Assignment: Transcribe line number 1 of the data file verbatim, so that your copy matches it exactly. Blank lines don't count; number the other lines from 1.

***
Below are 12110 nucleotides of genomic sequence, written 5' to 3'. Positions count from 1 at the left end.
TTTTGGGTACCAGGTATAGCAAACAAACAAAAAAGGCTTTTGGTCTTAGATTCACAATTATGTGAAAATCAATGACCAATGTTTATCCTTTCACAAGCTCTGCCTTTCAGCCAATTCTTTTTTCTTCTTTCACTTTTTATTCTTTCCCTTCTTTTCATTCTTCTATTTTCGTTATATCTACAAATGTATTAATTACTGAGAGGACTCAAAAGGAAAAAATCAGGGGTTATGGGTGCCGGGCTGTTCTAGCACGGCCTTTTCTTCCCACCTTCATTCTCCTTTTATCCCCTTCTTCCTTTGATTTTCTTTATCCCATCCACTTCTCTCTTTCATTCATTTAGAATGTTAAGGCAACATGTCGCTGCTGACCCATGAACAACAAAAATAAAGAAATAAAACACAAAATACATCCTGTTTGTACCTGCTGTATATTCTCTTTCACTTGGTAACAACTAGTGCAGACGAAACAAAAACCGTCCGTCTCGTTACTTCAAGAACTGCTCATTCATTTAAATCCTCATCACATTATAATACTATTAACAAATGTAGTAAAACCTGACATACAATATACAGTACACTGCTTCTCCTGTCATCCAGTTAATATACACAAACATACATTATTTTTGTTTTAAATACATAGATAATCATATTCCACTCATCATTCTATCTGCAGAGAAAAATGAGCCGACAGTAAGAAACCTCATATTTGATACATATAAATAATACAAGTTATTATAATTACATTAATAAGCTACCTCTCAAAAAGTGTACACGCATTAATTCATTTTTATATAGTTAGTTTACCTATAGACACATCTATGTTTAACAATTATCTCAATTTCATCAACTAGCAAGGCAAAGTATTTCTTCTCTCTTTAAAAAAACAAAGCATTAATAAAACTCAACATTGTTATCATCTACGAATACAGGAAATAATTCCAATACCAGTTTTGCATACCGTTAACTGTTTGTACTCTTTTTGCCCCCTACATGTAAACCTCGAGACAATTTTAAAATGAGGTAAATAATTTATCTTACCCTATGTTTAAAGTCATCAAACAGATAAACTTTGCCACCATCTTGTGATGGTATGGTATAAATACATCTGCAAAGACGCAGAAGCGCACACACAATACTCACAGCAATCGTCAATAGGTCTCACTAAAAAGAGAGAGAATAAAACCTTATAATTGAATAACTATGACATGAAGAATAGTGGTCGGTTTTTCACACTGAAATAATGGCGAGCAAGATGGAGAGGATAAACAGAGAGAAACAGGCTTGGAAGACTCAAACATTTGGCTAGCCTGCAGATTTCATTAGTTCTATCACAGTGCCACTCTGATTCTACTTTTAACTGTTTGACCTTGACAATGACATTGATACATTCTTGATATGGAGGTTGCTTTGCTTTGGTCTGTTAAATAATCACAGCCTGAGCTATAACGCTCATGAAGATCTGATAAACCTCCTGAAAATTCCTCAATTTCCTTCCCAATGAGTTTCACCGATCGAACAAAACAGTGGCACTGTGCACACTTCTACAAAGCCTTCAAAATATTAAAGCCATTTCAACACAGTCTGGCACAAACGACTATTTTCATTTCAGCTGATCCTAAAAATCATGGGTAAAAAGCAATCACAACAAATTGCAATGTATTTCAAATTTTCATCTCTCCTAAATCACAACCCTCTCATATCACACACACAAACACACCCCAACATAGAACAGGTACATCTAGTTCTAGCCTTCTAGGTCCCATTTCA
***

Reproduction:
Below are 12110 nucleotides of genomic sequence, written 5' to 3'. Positions count from 1 at the left end.